Archive for the ‘trunk or treat’ Tag

5 Things Your Kids May Not Know About Halloween   1 comment

http://www.youtube.com/watch?v=zfHETu4bjgk

(This video is an excellent synopsis of the History of Halloween!)

The bridge between Autumn and Winter, plenty and scarcity, life and death, Halloween is a time of celebration and superstition.

There are some key things here that your kids may not know about Halloween:

Vintage-2-kids-halloween-card

#1 The Observance of Halloween Is Over 2000 Years Old


It is thought to have originated with the ancient Celtic festival of Samhain, when people would light bonfires and wear costumes to ward off roaming ghosts.

halloween-adventure

#2 The Festival Was Originally Called Hallowe’en

Hallowe’en is a contraction of “All Hallows’ Evening”, also known as All Hallows’ Eve. This celebration is held on the eve of the Western Christian feast of All Hallows’ Day. In the eighth century,

Pope Gregory III designated November 1 as a time to honor all saints and martyrs; the holiday, All Saints’ Day, incorporated some of the traditions of Samhain.

The evening before was known as All Hallows’ Eve and later Halloween which of course we celebrate yearly on October 31.

Jack-o'-Lantern_2003-10-31

#3 Let’s Go Carve a Turnip?

The origins of the jack-o’-lantern are uncertain, but are widely believed to have been popularized by legend in Ireland, where turnips or beets were supposedly used.
Tradition dictated huge bonfires be built in fields, and it was believed that fairy spirits lurked in the shadows. To distract these spirits from settling into houses and farms, people would carve grotesque faces to represent spirits or goblins, into large turnips, and set candles inside. The turnip lanterns would rest along roadways and next to gates, to both light the way for travelers and caution any passing fairies against invading.

The immigrants to North America used the native pumpkin, which is both much softer and much larger – making it easier to carve than a turnip.  Subsequently, the mass marketing of various size pumpkins in autumn, in both the corporate and local markets, has made pumpkins readily available for this purpose.

170px-Kobe_Mosaic17s3072Halloween6outdoor-pumpkins-halloween-idea-550x366170px-Kobe_Mosaic17s3072

#4 Jack-O-Lantern… Where does that come from?

The phrase “jack o’lantern” has its roots in Irish folklore. According to legend, “Stingy Jack” was a drunken miser who made a couple bad bets with the Devil during his life. One of the bets resulted in the Devil promising never to send old Jack to Hell. As it turned out, Jack was not let into Heaven, and the Devil kept his promise. Jack was doomed to wander Earth for eternity with only his lantern, a large carved turnip, to light his way.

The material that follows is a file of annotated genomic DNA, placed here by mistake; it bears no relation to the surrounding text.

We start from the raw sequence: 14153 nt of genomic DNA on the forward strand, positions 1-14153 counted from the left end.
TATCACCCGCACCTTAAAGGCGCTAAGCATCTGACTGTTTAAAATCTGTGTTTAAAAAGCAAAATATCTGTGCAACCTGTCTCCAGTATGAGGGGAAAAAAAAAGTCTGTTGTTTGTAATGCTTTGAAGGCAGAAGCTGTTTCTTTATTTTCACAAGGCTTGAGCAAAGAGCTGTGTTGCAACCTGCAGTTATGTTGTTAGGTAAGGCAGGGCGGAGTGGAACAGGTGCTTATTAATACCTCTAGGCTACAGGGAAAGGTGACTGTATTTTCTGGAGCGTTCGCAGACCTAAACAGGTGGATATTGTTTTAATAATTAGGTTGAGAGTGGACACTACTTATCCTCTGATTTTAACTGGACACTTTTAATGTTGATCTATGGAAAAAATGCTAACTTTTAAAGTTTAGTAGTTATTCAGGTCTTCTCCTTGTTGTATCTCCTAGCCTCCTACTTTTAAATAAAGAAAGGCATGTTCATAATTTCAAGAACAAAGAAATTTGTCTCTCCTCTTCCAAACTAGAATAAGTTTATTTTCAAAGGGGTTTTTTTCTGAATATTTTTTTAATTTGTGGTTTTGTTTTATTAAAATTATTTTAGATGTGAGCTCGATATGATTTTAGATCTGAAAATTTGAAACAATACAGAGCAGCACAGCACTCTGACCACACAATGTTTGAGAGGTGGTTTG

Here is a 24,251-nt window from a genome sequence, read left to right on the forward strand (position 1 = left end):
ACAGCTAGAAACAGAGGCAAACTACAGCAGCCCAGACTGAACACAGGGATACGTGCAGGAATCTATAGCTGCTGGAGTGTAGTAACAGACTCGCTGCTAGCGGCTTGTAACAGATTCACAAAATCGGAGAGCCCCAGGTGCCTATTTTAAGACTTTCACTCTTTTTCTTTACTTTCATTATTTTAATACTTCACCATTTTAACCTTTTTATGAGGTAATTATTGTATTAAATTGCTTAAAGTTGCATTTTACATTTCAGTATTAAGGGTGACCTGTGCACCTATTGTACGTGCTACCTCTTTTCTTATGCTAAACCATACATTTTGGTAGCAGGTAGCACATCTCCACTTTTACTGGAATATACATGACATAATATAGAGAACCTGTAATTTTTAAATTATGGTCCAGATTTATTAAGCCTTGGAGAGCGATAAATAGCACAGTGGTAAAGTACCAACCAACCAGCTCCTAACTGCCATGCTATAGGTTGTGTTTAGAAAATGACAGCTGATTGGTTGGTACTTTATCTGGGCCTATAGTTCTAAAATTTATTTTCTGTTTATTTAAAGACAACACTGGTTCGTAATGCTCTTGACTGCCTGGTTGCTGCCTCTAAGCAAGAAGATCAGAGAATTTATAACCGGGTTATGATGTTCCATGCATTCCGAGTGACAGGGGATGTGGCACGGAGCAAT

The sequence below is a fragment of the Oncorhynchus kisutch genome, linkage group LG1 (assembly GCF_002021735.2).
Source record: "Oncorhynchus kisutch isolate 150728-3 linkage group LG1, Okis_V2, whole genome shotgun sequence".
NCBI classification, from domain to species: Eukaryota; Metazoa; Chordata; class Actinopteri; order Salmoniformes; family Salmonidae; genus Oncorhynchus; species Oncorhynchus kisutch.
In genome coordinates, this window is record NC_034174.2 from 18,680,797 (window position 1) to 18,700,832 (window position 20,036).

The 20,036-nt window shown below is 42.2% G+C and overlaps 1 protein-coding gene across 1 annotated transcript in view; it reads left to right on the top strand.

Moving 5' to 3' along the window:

trunk-or-treat-celebration-2010-2trunk_n_treat1IMG_2943

#5 What is Trunk-or Treating?

A popular variant of trick-or-treating, known as trunk-or-treating (or Halloween tailgaiting), occurs when “children are offered treats from the trunks of cars parked in a church parking lot,” or sometimes, a school parking lot. In a trunk-or-treat event, the trunk (boot) of each automobile is decorated with a certain theme, such as those of children’s literature, movies, scripture, and job roles. Trunk-or-treating has grown in popularity due to its perception as being more safe than going door to door, a point that resonates well with parents.

On a personal not: As a little girl growing up I must admit….I did not like Halloween! What kids doesn’t like Halloween you may ask! Well it seemed like every costume that I wore was too long…I fell down… and spilled my candy plus came home with an empty candy bucket (or one significantly less full than my little brother’s!) and my knees were scraped and bloody. Geeeezzz…what’s to like about that? Then on top of all that, my Dad who had a job as a traveling feed salesman, insisted on setting an example of being generous by encouraging (no that would be INSISTING) that we kept only a small portion of our Halloween candy – he took the bulk of it on his next route for the kids who lived in rural areas. He said they didn’t get to go “trick or treating” based on the fact that they lived too far out in the country to make it feasible. I know now as an adult that the act of sharing our Halloween candy was not only for his customer’s kids but also to teach us that blessings are meant to be shared. It was a lesson that I remember to this day.

Open up a line of communication with your kids.

Who might you encourage your children to share with? Perhaps kids confined to a hospital or someone in your circle of influence that you feel you can bless.

We can teach our children lessons of compassion and sharing through any holiday experience.

Have a Happy & Safe Halloween Everyone!

23d7eb_cf21e2a91f09b40827a3f41957aaa05f

OUR PUMPKIN THIS YEAR -2015!

Cinderella in the house!

IMG_0239 IMG_0237

Sources and other places for more info:

http://en.wikipedia.org/wiki/Halloween

http://webclipart.about.com/od/events/ss/Clip-Art-For-Halloween.htm
http://urbanlegends.about.com/od/halloween/a/Bobbing-For-Apples-On-Halloween.htm
http://parentingteens.about.com/od/halloweenfun/qt/halloween-party-games13.htm
http://en.wikipedia.org/wiki/Harvest_festival
http://www.history.com/topics/halloween
http://www.history.com/news/hungry-history/the-halloween-pumpkin-an-american-history

Read the rest of this entry »

Advertisements